Steadroy WILLIAMS, Petitioner-Appellant, v. Walter A. McNEIL, Secretary, Florida Department of Corrections, Respondent-Appellee.
This appeal presents a question of first impression for our circuit: whether a district court has discretion not to consider a petitioner's arguments regarding the timeliness of his federal habeas petition when the petitioner raises the timeliness arguments for the first time in his objections to a magistrate judge's report and recommendation. For the reasons that follow, we conclude that the district court has such discretion and, under the circumstances of this case, did not abuse its discretion. Accordingly, we affirm the district court's judgment of dismissal of Steadroy Williams's 28 U.S.C. § 2254 habeas petition as time-barred.
I. STATEMENT OF THE CASE
In September 2002, a Florida jury convicted Williams of armed kidnaping and armed robbery, and the state trial court sentenced him to a prison term of forty years, ten of which were mandatory. Williams filed a notice of appeal on September 25, 2002, and the Florida District Court of Appeal affirmed Williams's judgment and sentence on October 29, 2003.
On June 15, 2004, Williams filed a pro se state petition for post-conviction relief pursuant to Florida Rule of Criminal Procedure 3.850, which the state trial court denied on September 10, 2004. On November 17, 2005, Williams filed a motion for belated appeal, which the appellate court granted on February 9, 2006. On March 1, 2006, Williams appealed the denial of his petition for post-conviction relief, and on April 4, 2006, the Florida District Court of Appeal affirmed the trial court's order denying Williams state post-conviction relief.
Williams filed a federal habeas petition on October 8, 2006, in which he wrote that the state appellate court affirmed his belated appeal on May 26, 2006, and contended that his federal petition was timely because his state post-conviction petition was pending from June 17, 2004, to May 26, 2006. The State responded, arguing that Williams's federal habeas petition was time-barred under the one-year time limit on federal habeas petitions in 28 U.S.C. § 2244. The State claimed that the one-year limitations period ran for 140 days before Williams filed his state petition for post-conviction relief on June 15, 2004, which tolled the one-year limitations period. According to the State, the clock restarted when the state trial court denied Williams's motion for post-conviction relief on September 10, 2004, and ran for 433 days until he filed his motion for belated appeal of the denial of his post-conviction petition. The State posited that the clock did not stop while his motion for a belated appeal was pending, so another 84 days passed before the Florida District Court of Appeal issued its March 1, 2006, mandate allowing Williams's appeal. The clock restarted when Williams's subsequent appeal was denied and ran for another 135 days until Williams filed his federal habeas petition. The State thus argued that 792 days of untolled time passed before Williams filed his federal habeas petition, and, therefore, the petition was time-barred under the statute.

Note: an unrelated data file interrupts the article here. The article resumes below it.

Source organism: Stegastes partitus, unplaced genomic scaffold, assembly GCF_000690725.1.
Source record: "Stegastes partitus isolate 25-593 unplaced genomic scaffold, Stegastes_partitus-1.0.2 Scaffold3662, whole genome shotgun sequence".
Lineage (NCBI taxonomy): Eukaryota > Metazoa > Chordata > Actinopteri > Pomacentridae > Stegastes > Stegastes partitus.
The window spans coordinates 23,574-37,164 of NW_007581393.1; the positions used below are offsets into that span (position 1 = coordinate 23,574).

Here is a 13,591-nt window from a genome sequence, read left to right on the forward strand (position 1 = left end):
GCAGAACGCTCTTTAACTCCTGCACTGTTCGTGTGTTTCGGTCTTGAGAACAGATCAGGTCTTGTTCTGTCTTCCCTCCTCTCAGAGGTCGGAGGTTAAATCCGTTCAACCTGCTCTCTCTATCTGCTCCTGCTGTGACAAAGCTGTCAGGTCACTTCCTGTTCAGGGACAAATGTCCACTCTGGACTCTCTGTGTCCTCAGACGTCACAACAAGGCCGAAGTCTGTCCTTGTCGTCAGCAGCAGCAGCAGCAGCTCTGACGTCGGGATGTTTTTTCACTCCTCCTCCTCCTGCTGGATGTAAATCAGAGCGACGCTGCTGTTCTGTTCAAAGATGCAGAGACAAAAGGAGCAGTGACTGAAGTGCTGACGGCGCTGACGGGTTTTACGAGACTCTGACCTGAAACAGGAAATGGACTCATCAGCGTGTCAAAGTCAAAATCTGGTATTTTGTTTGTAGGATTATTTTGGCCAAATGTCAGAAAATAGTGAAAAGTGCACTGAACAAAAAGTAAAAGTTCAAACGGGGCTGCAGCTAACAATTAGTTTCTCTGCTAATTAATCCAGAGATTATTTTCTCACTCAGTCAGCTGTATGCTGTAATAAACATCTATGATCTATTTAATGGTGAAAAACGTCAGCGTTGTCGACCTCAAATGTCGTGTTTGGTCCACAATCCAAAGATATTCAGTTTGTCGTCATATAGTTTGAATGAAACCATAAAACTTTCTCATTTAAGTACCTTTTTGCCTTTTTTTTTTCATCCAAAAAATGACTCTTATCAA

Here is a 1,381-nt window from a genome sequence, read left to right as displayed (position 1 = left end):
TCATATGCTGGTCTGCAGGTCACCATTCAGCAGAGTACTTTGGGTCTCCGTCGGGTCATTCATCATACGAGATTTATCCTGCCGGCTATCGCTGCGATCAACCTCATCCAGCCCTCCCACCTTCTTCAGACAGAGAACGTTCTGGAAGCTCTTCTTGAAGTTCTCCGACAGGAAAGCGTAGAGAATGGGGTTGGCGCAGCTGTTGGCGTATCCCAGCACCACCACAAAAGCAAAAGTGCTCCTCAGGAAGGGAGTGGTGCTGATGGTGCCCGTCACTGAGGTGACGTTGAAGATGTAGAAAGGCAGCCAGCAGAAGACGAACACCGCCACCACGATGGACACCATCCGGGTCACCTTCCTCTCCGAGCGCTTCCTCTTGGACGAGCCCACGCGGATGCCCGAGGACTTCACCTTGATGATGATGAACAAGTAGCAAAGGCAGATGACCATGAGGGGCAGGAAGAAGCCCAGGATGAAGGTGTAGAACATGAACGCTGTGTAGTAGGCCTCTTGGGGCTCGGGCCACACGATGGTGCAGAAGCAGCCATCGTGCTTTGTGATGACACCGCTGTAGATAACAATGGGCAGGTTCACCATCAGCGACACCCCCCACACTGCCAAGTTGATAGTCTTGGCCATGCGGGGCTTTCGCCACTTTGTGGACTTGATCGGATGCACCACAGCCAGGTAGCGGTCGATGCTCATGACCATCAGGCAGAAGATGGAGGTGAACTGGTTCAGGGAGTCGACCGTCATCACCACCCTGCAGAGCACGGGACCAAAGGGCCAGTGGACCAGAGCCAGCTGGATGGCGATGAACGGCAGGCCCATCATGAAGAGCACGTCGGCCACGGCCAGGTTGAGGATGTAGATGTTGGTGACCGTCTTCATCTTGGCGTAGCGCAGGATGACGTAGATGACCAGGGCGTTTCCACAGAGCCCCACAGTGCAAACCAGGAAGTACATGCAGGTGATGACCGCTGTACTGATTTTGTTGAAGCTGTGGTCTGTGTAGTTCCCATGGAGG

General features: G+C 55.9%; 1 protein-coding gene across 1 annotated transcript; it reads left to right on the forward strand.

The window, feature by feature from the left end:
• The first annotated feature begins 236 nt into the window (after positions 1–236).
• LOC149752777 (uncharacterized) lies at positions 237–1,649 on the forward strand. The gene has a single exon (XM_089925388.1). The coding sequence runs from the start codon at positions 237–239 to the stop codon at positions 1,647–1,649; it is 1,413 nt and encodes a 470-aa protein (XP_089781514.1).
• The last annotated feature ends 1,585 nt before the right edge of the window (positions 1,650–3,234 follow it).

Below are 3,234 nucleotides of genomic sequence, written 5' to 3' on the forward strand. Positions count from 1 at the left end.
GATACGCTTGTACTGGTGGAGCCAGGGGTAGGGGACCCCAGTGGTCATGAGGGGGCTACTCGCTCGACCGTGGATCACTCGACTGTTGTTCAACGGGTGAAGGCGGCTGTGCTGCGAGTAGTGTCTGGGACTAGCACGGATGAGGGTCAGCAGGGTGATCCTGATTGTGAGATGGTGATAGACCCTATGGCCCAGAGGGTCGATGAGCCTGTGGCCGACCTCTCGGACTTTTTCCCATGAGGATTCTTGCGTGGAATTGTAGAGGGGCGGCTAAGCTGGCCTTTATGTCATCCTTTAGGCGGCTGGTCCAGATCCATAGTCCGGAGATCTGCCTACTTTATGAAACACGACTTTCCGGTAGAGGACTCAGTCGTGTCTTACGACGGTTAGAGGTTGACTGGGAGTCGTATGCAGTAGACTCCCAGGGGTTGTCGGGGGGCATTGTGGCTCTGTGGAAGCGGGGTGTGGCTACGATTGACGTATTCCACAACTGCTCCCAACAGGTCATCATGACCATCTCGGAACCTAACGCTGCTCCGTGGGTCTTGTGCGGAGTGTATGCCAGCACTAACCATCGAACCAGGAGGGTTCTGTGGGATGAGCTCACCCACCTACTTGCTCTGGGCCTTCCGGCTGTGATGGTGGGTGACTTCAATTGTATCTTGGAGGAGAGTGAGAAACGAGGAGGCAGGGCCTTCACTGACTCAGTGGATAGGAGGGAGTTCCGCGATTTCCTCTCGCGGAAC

The district court referred the matter to the federal magistrate judge for a report and recommendation. See 28 U.S.C. § 636, et seq. (2006). The magistrate judge instructed Williams to file, by August 3, 2007, a reply to the State's response asserting that the petition was untimely. Williams did not file a reply.1 On November 9, 2007, the magistrate judge issued a report and recommendation, recommending that the district court dismiss Williams's habeas petition as time-barred. Williams filed objections to the magistrate judge's report and recommendation, asserting that he had filed a notice of appeal from the trial court's denial of his post-conviction motion in October 2004, but did not discover until September 2005 that prison authorities never mailed his notice of appeal to the Florida District Court of Appeal. Thus, Williams argued that under the “prison mailbox rule,” the limitations period was tolled from the day he signed the petition until the day in September 2005 that he discovered that the authorities had not mailed it.2 Williams also contended that the limitations period was tolled while his motion for a belated appeal was pending in the state appellate court, from November 17, 2005, to February 9, 2006. Therefore, Williams claimed that only 346 days had passed, and his federal habeas petition was timely filed.
In its order, the district court stated that it conducted a de novo review of the case but did not consider Williams's arguments regarding the timeliness of his petition. The district court noted that Williams never filed a reply to the State's response and found that he argued, for the first time in his objections to the magistrate judge's report and recommendation, that the limitations period was tolled for a nine-month period due to the prison authorities' failure to mail his notice of appeal. The district court concluded that it may decline to consider arguments raised for the first time in the objections to the magistrate judges's report and recommendation, and doing so was warranted in this case based on Williams's failure to respond to the magistrate judge's order directing him to file a reply on the precise issue of timeliness. Accordingly, the district court adopted the magistrate judge's report and recommendation and dismissed Williams's petition as time-barred.